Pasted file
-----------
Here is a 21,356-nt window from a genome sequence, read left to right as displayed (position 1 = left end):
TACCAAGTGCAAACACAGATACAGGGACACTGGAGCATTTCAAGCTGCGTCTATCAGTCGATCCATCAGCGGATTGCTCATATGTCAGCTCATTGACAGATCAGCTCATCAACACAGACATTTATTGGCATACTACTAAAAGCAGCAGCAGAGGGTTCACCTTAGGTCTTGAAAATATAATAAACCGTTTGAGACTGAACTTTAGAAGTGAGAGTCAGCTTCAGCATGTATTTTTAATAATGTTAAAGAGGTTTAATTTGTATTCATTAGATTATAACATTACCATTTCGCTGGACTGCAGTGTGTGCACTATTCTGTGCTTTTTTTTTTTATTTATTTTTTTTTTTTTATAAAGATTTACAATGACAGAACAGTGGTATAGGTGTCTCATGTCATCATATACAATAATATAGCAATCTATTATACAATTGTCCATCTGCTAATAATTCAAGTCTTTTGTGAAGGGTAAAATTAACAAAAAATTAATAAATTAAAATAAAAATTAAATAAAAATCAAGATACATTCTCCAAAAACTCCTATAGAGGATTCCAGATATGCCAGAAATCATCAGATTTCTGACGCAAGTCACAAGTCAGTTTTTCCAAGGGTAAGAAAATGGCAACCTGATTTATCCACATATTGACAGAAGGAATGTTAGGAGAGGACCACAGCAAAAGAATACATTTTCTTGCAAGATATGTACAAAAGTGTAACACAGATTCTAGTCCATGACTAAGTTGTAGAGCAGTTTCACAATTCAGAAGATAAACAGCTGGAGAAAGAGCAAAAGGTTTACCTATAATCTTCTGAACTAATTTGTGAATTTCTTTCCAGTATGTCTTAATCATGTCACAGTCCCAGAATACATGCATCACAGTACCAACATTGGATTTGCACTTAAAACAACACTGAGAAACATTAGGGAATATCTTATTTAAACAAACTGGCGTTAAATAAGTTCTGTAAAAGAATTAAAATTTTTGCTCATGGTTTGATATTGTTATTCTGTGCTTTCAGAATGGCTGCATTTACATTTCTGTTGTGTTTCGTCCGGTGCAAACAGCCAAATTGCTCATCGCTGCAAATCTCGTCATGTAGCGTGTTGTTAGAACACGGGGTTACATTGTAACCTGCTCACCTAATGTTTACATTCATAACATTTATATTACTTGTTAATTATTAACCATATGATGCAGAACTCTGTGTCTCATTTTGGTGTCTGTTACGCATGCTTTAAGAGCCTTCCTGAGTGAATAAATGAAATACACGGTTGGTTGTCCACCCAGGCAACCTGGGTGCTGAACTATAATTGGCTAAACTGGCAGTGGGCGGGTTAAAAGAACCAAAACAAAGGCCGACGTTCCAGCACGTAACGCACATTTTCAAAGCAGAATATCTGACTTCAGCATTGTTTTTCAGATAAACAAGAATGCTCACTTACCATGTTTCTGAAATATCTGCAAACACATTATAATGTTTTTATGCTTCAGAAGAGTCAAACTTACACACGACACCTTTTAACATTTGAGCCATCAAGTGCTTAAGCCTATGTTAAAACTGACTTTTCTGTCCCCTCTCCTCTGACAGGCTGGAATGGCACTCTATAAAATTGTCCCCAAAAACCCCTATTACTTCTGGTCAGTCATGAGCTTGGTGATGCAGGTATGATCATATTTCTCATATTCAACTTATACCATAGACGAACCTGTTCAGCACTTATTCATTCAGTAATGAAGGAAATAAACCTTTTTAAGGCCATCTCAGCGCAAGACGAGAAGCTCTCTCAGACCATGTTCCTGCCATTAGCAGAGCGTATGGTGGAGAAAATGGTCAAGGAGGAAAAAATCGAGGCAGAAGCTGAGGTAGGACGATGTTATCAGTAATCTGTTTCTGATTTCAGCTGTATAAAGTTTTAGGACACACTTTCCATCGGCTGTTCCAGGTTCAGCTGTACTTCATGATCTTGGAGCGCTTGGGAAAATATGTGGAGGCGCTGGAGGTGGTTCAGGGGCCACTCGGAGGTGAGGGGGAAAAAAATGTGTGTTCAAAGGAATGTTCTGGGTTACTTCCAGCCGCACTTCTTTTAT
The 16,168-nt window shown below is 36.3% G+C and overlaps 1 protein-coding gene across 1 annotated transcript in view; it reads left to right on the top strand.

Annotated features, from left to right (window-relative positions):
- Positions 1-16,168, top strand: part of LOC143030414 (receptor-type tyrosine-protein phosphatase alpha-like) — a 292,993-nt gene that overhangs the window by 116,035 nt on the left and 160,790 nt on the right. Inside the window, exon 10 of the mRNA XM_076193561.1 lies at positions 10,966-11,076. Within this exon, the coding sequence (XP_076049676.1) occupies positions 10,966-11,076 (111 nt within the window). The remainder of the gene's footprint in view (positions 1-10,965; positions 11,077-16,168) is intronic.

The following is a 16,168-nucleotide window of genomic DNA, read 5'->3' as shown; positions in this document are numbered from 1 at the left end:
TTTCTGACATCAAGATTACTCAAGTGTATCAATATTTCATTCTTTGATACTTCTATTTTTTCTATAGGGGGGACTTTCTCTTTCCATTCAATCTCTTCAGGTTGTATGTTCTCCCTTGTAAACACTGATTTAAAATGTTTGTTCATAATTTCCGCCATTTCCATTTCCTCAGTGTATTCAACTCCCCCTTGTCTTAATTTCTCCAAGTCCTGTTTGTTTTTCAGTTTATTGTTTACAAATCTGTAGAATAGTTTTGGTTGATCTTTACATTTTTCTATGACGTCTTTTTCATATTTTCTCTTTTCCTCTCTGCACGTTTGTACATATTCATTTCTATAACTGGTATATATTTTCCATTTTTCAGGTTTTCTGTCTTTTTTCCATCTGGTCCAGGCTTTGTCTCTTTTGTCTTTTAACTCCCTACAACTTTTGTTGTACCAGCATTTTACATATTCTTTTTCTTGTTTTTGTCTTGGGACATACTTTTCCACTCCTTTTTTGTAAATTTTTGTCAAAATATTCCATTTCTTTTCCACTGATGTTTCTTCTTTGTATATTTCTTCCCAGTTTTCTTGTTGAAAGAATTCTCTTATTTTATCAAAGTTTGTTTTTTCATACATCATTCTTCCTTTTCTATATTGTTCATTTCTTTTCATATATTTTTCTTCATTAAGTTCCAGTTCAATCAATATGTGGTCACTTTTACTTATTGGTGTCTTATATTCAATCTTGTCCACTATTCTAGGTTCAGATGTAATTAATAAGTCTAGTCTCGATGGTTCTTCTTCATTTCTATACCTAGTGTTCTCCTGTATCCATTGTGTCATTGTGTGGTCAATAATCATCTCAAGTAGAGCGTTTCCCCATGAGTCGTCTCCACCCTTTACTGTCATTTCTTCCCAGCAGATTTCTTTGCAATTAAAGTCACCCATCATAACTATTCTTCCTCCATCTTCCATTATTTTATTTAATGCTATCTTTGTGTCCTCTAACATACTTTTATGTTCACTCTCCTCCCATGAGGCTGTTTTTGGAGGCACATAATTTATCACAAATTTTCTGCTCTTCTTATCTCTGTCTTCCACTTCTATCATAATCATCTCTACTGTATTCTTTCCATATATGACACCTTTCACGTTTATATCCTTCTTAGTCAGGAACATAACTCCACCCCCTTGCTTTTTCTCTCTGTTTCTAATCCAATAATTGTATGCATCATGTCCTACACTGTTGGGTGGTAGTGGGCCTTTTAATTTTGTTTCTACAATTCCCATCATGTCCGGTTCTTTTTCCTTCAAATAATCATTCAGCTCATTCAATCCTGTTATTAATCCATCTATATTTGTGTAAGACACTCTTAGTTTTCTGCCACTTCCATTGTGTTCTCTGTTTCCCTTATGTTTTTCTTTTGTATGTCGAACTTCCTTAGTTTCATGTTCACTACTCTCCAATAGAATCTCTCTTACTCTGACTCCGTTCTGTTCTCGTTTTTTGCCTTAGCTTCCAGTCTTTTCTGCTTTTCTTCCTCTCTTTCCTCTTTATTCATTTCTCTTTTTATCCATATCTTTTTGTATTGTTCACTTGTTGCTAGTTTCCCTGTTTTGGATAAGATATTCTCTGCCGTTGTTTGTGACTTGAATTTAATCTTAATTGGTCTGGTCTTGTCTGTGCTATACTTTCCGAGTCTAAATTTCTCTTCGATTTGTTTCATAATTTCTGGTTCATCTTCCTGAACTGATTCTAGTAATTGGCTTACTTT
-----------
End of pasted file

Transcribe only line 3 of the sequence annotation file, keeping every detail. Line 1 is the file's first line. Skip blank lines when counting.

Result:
The 16,168-nt window shown below is 36.3% G+C and overlaps 1 protein-coding gene across 1 annotated transcript in view; it reads left to right on the top strand.